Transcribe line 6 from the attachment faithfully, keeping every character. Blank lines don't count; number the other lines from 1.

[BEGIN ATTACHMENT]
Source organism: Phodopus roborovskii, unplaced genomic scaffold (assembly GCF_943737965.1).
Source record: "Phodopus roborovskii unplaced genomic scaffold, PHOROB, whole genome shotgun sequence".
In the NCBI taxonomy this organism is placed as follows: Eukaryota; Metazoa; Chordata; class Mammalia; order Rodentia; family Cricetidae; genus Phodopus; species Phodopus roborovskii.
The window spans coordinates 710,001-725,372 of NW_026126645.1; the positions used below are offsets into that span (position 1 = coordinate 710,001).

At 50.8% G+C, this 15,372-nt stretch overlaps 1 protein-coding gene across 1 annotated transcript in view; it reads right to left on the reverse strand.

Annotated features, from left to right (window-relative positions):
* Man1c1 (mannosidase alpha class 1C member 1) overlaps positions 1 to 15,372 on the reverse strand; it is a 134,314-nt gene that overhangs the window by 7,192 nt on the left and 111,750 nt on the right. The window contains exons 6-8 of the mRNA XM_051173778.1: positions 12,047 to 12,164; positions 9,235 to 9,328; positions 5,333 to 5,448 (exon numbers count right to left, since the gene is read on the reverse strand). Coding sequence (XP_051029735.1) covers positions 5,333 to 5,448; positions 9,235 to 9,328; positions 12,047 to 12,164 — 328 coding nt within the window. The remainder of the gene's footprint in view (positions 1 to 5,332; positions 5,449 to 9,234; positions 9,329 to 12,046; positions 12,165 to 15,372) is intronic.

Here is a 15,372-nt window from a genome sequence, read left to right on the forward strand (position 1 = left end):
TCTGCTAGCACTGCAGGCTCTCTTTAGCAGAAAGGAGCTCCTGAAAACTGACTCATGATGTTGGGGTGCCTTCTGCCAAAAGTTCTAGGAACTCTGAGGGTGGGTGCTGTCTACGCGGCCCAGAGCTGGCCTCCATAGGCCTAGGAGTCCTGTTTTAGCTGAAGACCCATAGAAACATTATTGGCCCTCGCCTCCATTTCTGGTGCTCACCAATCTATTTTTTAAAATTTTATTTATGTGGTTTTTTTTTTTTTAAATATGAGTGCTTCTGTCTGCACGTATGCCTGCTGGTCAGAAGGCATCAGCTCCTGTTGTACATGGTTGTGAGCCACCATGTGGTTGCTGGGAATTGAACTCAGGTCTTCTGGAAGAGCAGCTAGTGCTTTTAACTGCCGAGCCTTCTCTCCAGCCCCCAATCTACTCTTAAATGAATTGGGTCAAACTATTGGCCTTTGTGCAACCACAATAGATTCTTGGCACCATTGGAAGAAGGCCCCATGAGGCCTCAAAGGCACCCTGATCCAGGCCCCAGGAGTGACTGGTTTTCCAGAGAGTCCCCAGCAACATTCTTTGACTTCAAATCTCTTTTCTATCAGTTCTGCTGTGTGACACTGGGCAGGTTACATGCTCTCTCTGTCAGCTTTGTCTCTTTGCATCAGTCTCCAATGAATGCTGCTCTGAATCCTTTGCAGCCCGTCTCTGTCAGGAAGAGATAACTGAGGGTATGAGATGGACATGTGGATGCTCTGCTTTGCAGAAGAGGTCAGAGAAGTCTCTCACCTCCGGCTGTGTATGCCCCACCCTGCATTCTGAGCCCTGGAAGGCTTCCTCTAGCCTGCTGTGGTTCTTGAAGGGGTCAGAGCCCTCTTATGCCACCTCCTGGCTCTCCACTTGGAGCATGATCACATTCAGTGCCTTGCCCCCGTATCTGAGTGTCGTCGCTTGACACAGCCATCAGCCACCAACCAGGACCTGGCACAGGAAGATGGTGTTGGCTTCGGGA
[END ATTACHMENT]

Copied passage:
Annotated features, from left to right (window-relative positions):